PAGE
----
The draft Law is marked throughout by provisions that, if adopted would empower the Government to intrusively monitor and “intervene in the internal affairs and administration” [vi] of “religious organizations”.
This takes the form of government interference and control over appointed leadership, pedagogy and content of religious training, as well as unreasonable notification requirements of organizational changes in personnel or bylaws subject to State approval. In addition, a clause stipulating that Vietnamese history and law should be a main subject in training materials allows the authorities to interfere with the content of religious education. These provisions are inconsistent with the requirement under international law that limitations imposed on the right to freedom to manifest one’s religion or belief be strictly necessary and proportionate to one of the aims set out in article 18(3) of the ICCPR.
3. Overly broad and ambiguous language which may facilitate discrimination
Cases of discrimination by the State against minorities whose cultural and religious practices are considered to be “outside” the mainstream national narrative are well documented.[vii]
The draft Law contains overly broad and ambiguous language that, in addition to the other abuses that frequently arise from imprecision in laws that define the enforcement authority of government entities, could be used to perpetuate discrimination against ethnic and indigenous minorities, independent groups and those whose religion or belief is seen as “foreign” in favour of religious entities recognized by the Communist Party.[viii] For example, the draft Law gives the authorities power to suspend religious festivals or delay conferences or congresses in the name of “national defence or security, public order, social order, or public health” and suspend organizations that are deemed to have carried out “forbidden acts,” including causing harm to “national defence and security, public order, and morality.”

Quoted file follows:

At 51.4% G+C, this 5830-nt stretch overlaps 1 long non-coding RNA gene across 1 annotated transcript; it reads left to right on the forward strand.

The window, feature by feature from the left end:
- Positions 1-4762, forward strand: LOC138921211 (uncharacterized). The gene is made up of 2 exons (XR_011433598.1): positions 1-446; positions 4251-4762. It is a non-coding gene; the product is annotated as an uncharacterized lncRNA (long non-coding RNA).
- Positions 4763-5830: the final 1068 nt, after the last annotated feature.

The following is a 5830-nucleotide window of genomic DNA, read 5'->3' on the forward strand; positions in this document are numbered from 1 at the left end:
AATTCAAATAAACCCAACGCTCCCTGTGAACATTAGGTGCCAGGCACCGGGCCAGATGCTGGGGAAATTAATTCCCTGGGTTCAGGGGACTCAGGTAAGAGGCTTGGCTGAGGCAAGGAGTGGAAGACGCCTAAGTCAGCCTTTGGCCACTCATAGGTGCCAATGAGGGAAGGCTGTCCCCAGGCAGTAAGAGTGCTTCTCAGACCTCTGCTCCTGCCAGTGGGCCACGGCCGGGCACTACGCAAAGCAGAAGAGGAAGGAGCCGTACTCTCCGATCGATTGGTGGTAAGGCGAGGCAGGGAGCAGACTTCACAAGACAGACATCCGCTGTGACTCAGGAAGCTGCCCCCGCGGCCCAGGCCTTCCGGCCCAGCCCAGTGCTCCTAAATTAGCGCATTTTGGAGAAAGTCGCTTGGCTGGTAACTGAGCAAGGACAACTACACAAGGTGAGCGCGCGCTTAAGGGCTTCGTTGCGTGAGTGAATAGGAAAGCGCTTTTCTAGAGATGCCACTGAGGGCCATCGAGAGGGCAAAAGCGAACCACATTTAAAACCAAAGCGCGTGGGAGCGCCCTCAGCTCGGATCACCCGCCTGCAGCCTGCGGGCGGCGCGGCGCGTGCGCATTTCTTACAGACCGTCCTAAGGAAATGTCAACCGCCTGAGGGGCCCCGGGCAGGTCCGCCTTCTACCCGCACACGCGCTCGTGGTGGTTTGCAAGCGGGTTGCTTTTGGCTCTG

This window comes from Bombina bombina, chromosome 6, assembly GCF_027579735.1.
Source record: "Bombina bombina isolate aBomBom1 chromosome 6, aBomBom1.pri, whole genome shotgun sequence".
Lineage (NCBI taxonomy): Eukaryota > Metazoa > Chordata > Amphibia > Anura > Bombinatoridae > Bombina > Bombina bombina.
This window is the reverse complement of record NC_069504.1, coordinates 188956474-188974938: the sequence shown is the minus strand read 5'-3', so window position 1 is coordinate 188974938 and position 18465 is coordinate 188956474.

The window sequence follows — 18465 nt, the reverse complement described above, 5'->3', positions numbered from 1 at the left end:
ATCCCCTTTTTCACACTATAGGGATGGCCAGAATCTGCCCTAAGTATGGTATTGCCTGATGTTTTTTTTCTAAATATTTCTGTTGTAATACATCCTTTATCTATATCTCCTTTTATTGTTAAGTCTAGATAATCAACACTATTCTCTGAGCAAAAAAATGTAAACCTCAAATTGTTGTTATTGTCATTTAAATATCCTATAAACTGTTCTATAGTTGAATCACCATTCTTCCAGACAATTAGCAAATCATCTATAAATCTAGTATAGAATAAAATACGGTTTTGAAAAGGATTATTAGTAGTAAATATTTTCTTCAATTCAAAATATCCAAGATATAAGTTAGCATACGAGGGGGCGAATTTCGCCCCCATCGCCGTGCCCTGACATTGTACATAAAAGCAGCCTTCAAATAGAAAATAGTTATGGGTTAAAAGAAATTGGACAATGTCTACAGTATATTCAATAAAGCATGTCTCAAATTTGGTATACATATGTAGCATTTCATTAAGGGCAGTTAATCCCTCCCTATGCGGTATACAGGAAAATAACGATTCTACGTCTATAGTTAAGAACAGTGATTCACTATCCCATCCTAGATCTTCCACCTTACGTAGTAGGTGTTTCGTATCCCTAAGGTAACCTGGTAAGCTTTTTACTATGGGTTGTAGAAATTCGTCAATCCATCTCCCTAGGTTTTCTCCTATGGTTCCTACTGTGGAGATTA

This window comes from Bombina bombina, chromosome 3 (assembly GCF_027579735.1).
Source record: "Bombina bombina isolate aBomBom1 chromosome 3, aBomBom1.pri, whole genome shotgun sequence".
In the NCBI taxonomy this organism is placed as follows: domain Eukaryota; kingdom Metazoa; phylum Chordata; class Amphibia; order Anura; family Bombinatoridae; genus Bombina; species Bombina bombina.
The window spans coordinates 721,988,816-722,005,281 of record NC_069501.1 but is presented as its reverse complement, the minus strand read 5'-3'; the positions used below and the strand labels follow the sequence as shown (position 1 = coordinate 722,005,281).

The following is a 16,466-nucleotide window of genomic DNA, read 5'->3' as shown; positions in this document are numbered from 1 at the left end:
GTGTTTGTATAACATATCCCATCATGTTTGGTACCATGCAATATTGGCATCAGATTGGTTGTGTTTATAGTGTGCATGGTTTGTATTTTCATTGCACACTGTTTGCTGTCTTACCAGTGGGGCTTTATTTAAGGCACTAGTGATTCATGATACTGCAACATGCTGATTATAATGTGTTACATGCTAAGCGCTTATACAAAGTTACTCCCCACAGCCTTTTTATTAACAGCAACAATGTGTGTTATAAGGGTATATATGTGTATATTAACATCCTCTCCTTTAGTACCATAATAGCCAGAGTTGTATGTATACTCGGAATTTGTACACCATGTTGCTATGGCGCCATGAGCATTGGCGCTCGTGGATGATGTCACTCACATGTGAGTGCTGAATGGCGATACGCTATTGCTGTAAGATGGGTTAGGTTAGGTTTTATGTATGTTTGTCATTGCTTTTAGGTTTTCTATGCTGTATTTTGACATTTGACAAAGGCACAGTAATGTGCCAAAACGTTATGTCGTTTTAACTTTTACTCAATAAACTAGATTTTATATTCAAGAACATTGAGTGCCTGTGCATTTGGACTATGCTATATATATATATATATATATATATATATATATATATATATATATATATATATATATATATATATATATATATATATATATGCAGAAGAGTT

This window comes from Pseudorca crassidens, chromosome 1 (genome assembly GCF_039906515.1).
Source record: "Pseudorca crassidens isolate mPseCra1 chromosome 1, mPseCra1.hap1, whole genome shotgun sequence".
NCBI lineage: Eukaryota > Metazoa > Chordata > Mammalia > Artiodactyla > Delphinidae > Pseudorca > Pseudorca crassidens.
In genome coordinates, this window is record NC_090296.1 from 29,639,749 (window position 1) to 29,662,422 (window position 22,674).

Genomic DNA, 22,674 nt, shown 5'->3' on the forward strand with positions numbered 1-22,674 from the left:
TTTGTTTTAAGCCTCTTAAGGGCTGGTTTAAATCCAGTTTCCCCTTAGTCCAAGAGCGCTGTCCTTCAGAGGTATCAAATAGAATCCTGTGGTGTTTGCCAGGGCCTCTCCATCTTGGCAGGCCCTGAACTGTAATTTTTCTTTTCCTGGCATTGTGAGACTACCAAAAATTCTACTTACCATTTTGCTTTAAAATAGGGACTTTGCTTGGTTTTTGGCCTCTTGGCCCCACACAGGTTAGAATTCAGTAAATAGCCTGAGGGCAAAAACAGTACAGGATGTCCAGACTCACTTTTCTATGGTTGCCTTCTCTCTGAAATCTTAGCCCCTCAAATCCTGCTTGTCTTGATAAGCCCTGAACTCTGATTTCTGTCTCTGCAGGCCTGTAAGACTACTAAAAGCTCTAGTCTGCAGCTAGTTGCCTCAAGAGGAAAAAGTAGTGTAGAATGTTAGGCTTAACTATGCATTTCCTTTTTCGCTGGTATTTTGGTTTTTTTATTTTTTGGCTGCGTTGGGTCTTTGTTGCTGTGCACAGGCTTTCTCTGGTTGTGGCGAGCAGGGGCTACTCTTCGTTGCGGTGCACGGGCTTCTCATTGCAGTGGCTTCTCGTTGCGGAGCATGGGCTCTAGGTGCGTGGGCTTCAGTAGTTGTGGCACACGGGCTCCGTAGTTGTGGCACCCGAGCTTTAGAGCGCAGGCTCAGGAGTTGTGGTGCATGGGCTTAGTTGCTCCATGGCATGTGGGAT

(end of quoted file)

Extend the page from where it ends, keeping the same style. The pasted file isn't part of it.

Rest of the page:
At a minimum, restrictions on religious activities that are not among the limitations permitted under Article 18(3) of the ICCPR, such as those designed to preserve “social order” or to prevent ‘sully[ing] the image of national heroes and notables” , must be removed. Other restrictions, such as those deemed necessary to “national defense and security” and “public order”, must be carefully reviewed to ensure both that religious activities are not restricted more rigorously than similar activities conducted for non-religious reasons and that any suspension of a religious festival or delay of a congress or conference is strictly necessary and proportionate to meet one of the permissible aims set out in article 18(3) of the ICCPR.
Furthermore, as recommended by the Special Rapporteur on freedom of religion or belief in his report concerning his visit to the country last year, “Effective and accessible legal recourse must be prioritized in current legal reforms in order to allow victims, whose freedom of religion or belief have been infringed upon, to obtain effective redress and compensation within an independent judicial system and judiciary”.[ix]